Bud & Roo’s Spectacular Adventures – The Beach by Jessica Valentine

Fostering a love of reading

I do love a book that inspires a bit of Art.  Bud & Roo’s Spectacular Adventure is about two doggies who dig up treasures and sniff their way to where it has come from.  The Author, Jessica Valentine wanted to create a book that her 5 year old could read on her own from front to back and feel good about reading a whole book on her own and she’s done just that.  Madame who is also 5 and has just started reading can read it from front to back and was also inspired to do this picture based on the Artwork.  Isn’t it brilliant?


Reading with Kids


Kill me now!

Just the other night, I was having a right moan about how painfully dull, the reading scheme books are from school and quite a few parents came back in agreement.  I particularly felt for those parents with several children and have been subjected to the same books year after year after year.

So, who’s up for the challenge?

This is not a reflection on our school, this tends to be across the board.  I do appreciate they’re a necessary evil and her readings coming along nicely, but someone somewhere must be able to write a better scheme than what’s on offer.  I wonder if Jessica’s up for the challenge?

Luckily, we have a huge collection of books at home to supplement what comes home and still manage to foster a love of reading.  Again, I must emphasize, this is not a dig at our school.

I’m looking forward to seeing what Bud & Roo get up to next.

Do you have any other books that you’d recommend for this age group?

Disclosure:  We received a copy of this book for review purposes.



Tears at Bedtime

A Children's Treasury of Milligan
A Children's Treasury of Milligan

This is not a sponsored post in any way.  My lovely Twitter mate, Andrew Butler, AKA @designcredo, wanted to share it and thought it would sit better on Mediocre Mum than his communications blog and I have to agree!

I heard something on the radio the other day suggesting that, possibly contrary to what one might expect, children actually learn more from reading the same story time and time again. I have a friend who’s daughter used to listen to the same tape of Stephen Fry reading of Hitchhiker’s Guide to the Galaxy every single night. Now, I am no longer lulled to sleep by the dulcet tones of Le Fry from a nearby room but I guess it still happens.

I suppose I once fitted into the category of ‘boys with literacy concerns’, I never read comfortably as a child and now find myself slightly envious of those who can lose themselves in books. But there were some childhood havens and to this day I am never far from a copy of Under Milk Wood, Dylan Thomas and Silly Verse For Kids, Spike Milligan.

Although very, very different there are similarities to be found in these two books. Firstly, and most importantly they are both really thin. When the Penguin or Puffin book clubs came to the North Kesteven Grammar we all had to choose a book. I chose the thinnest and these books have been with me since my school days.

Beyond physical characteristics though, common to both books, there is a delight in words that, although expressed very differently is nevertheless very apparent.

Last night, not for the first time, my daughter’s bedtime ended in tears. The tears were tears of laughter (mine), I was trying to read Nice Doggie by Spike Milligan.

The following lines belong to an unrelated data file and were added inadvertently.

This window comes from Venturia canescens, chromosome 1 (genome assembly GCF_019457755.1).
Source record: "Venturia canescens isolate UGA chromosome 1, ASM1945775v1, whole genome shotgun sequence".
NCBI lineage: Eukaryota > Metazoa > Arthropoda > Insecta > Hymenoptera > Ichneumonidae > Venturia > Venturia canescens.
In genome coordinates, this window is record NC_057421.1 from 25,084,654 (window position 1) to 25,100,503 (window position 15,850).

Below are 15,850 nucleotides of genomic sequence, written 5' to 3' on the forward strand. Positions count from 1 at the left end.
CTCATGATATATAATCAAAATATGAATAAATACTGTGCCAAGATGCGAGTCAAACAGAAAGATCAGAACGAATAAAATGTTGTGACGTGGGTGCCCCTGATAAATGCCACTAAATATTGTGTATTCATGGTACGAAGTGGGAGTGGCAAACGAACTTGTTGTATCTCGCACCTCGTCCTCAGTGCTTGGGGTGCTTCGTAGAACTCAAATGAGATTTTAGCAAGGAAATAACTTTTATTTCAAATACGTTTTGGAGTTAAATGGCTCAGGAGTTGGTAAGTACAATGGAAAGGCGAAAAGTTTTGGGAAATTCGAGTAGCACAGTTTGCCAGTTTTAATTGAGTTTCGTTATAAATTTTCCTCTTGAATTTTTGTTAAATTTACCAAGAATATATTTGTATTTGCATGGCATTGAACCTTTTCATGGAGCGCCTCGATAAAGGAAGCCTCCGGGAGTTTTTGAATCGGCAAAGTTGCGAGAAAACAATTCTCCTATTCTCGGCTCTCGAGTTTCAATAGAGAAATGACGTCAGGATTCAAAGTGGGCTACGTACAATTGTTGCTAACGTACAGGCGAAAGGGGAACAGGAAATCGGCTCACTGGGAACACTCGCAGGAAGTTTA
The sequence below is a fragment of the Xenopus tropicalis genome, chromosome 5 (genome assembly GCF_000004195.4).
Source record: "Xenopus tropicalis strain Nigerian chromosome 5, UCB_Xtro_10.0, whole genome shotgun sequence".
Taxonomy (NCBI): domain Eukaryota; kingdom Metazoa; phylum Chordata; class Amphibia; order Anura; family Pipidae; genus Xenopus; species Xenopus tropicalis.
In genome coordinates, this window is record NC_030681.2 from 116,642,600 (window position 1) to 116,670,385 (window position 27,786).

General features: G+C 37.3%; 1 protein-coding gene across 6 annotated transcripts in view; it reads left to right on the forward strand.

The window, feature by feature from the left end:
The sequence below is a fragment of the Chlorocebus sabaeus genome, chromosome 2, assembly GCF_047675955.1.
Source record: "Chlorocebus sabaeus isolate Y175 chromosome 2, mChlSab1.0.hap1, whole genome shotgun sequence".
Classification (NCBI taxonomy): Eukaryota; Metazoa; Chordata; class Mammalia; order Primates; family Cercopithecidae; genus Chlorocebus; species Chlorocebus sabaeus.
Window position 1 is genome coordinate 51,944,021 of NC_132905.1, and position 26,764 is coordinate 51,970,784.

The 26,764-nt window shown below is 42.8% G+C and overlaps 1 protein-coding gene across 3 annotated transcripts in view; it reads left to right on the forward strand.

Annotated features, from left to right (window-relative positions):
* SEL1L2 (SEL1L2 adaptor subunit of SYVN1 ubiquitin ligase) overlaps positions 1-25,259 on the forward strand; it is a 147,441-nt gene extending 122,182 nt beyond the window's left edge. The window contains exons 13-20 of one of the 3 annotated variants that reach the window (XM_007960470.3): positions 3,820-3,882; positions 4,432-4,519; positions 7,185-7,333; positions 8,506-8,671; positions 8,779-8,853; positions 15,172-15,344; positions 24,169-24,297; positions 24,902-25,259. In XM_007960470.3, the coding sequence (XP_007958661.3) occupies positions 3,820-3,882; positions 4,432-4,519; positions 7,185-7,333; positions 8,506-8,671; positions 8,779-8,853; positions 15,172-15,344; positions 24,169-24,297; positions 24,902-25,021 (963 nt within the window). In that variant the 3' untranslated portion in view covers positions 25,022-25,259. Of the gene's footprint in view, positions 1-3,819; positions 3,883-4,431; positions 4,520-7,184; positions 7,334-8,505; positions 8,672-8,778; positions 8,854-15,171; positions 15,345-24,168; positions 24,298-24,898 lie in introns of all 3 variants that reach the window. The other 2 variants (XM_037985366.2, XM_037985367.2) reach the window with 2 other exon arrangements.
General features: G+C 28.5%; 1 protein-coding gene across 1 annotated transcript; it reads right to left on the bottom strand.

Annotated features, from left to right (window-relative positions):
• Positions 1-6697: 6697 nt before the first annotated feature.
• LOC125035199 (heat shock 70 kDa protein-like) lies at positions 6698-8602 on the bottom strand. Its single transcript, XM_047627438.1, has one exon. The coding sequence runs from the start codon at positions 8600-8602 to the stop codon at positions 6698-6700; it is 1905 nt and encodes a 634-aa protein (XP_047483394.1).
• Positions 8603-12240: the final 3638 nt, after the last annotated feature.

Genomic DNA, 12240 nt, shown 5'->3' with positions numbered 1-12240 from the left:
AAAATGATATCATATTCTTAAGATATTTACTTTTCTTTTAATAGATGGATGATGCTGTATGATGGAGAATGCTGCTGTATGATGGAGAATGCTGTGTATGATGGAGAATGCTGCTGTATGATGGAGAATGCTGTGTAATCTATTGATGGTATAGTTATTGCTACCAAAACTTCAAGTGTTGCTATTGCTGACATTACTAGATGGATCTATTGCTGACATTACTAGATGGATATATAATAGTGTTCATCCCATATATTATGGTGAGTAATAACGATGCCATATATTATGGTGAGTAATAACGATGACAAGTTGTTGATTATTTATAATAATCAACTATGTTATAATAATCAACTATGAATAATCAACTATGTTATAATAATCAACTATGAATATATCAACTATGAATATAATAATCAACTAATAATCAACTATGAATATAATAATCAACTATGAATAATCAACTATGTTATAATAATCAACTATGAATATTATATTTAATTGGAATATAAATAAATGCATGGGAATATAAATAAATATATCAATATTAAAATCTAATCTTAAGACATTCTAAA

My neighbours have a barking dog
Bow wow wow wow wow
A little black French poodle dog
Le Bow Le Bow Le Wow!

For me laughter at a child’s bedtime is about as good as it can get.

The Milligan thing has now been passed down the line. We used to read from my old version of Silly Verse For Kids but, like me, it is ageing and falling apart. At Christmas I went to Waterstones and asked if they could still get the book. Yes they could, but as an alternative I was introduced to ‘A Children’s Treasury of Milligan’ (Virgin). This lovely book contains stories, poems and even comes with a CD of Spike reading the poems. The best thing is that all this can be had for a frankly ridiculous £8.97 on Amazon but if you can’t wait go to a shop, now.

Around that time, as a result of this find I mentioned the Silly Verse poems on Twitter. There was a tremendous response, from adults who, like me, still treasured these words.

So go get the book, but be warned, there may be tears at bedtime.

The Help

It’s been a long time since I found myself reading into the wee hours of the night (1am).  I’ve been reading The Help by Kathryn Stockett, for my own Book Club and I couldn’t put it down.  I finished it in two sittings.

The Help was set in 1962 in Jackson Mississippi; a few years after Rosa Parks refused to give up her seat on a bus to make way for white people.  An unlikely friendship develops between, Skeeter the daughter of a Cotton Plantation owner, who’s white, recently graduated from college and dreams of becoming a writer and Aibileen, a black maid of one of her friends, who has raised 17 white babies in her time.

Skeeter wants to write a book from the perspective of the maids working for white families.  However, she needs 12 maids to interview and this is going to take a lot of trust as the consequences to these women are grave.

A lot of the book was predictable, but I found myself laughing, cringing, shaking my head, angry, hopeful, frightened.  I don’t want to spoil the book for people, but it was interesting to read it 50 years on and to see towards the end that there was a glimmer of hope for change.

Have you read it?

What did you think?